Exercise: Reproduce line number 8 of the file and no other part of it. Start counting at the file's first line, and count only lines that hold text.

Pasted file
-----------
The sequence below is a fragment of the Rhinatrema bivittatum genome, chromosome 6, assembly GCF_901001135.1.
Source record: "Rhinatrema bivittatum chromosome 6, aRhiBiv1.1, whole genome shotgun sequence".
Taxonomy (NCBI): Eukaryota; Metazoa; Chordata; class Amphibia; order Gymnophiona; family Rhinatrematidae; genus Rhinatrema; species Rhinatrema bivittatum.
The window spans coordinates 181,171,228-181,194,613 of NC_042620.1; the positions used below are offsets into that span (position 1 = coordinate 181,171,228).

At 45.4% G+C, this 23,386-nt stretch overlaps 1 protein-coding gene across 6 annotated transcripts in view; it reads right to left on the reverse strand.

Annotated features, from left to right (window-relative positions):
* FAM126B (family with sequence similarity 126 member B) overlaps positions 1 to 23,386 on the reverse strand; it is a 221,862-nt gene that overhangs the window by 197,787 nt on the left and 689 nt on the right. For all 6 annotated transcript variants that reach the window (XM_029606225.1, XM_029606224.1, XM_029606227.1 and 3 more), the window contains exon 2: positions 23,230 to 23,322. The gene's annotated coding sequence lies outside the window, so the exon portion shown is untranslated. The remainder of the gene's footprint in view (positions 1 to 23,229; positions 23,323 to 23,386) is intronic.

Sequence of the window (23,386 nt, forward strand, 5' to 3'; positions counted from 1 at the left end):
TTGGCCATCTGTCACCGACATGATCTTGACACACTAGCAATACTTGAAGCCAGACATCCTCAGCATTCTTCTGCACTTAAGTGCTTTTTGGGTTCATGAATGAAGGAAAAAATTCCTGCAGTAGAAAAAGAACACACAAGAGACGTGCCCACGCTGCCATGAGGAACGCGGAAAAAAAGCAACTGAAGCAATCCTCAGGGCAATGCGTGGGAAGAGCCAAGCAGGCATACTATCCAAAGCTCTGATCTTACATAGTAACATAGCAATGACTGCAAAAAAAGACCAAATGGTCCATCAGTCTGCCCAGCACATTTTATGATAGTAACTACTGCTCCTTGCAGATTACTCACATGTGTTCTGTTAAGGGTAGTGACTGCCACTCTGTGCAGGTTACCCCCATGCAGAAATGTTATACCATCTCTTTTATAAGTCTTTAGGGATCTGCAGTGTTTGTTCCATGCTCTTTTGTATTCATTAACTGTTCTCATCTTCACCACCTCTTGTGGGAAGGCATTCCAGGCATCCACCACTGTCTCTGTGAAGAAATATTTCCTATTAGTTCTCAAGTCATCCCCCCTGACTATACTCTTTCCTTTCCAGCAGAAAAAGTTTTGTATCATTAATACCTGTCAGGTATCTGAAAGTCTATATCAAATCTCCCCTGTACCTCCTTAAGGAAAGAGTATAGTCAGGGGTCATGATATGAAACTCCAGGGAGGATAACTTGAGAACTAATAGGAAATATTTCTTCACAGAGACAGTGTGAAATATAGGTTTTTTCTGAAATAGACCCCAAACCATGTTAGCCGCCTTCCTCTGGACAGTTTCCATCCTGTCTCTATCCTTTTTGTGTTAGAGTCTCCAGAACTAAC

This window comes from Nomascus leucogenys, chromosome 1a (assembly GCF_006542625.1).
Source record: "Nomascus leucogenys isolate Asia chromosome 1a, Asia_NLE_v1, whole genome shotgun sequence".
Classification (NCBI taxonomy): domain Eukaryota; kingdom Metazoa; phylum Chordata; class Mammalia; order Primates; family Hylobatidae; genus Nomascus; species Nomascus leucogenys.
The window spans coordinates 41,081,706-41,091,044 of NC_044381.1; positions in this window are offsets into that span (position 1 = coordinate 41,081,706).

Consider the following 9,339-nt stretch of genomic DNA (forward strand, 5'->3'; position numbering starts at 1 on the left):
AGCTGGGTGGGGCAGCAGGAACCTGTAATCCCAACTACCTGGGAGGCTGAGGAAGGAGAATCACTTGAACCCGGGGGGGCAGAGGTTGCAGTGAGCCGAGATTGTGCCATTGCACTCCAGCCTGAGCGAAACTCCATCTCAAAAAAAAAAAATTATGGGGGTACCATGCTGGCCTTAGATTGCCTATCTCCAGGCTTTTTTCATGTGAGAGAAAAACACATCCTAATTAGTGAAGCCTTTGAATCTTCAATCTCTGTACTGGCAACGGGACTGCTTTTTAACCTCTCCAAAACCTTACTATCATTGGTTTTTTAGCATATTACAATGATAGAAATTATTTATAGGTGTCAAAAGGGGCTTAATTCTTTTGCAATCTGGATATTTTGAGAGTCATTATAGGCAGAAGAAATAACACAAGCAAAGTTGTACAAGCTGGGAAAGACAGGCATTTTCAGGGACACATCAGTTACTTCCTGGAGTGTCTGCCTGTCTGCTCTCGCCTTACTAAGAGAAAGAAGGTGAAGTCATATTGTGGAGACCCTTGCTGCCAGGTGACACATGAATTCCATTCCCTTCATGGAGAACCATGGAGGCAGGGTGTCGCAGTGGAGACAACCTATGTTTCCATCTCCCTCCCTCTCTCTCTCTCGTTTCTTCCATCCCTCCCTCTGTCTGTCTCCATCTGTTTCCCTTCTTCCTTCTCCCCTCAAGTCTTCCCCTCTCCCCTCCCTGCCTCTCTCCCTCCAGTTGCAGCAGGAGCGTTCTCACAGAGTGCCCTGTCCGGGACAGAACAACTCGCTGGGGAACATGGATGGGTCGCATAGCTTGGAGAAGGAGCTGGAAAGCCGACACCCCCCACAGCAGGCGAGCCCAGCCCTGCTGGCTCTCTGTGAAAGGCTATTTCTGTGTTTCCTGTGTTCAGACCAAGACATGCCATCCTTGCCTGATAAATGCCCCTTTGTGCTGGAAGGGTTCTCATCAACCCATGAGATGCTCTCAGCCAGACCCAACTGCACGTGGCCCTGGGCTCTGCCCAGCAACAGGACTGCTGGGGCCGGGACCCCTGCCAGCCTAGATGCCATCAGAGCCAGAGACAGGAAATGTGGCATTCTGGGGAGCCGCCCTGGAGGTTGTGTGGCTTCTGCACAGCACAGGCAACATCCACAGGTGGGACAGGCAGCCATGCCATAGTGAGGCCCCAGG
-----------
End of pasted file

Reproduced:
Sequence of the window (23,386 nt, forward strand, 5' to 3'; positions counted from 1 at the left end):